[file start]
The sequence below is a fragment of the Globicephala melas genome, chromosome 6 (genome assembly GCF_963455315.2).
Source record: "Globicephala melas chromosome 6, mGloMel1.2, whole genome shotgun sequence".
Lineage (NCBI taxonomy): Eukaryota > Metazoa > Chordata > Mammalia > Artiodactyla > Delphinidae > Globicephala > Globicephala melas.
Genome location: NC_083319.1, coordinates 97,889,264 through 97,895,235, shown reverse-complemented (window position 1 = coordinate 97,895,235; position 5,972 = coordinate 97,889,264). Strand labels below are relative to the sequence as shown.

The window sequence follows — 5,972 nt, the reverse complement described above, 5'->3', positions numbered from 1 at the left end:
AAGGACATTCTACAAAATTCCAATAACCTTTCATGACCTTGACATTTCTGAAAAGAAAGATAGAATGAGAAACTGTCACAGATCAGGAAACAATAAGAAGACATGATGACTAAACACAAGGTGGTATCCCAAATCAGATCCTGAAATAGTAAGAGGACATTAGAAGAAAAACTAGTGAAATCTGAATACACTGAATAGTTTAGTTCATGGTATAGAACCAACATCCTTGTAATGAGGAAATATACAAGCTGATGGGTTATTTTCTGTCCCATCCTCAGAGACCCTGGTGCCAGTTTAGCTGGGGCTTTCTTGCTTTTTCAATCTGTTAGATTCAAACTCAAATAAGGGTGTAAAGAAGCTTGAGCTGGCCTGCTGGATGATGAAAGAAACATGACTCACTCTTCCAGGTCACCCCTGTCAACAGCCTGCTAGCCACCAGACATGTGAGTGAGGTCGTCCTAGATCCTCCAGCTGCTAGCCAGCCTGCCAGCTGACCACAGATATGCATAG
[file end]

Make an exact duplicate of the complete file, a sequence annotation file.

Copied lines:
The sequence below is a fragment of the Globicephala melas genome, chromosome 6 (genome assembly GCF_963455315.2).
Source record: "Globicephala melas chromosome 6, mGloMel1.2, whole genome shotgun sequence".
Lineage (NCBI taxonomy): Eukaryota > Metazoa > Chordata > Mammalia > Artiodactyla > Delphinidae > Globicephala > Globicephala melas.
Genome location: NC_083319.1, coordinates 97,889,264 through 97,895,235, shown reverse-complemented (window position 1 = coordinate 97,895,235; position 5,972 = coordinate 97,889,264). Strand labels below are relative to the sequence as shown.

The window sequence follows — 5,972 nt, the reverse complement described above, 5'->3', positions numbered from 1 at the left end:
AAGGACATTCTACAAAATTCCAATAACCTTTCATGACCTTGACATTTCTGAAAAGAAAGATAGAATGAGAAACTGTCACAGATCAGGAAACAATAAGAAGACATGATGACTAAACACAAGGTGGTATCCCAAATCAGATCCTGAAATAGTAAGAGGACATTAGAAGAAAAACTAGTGAAATCTGAATACACTGAATAGTTTAGTTCATGGTATAGAACCAACATCCTTGTAATGAGGAAATATACAAGCTGATGGGTTATTTTCTGTCCCATCCTCAGAGACCCTGGTGCCAGTTTAGCTGGGGCTTTCTTGCTTTTTCAATCTGTTAGATTCAAACTCAAATAAGGGTGTAAAGAAGCTTGAGCTGGCCTGCTGGATGATGAAAGAAACATGACTCACTCTTCCAGGTCACCCCTGTCAACAGCCTGCTAGCCACCAGACATGTGAGTGAGGTCGTCCTAGATCCTCCAGCTGCTAGCCAGCCTGCCAGCTGACCACAGATATGCATAG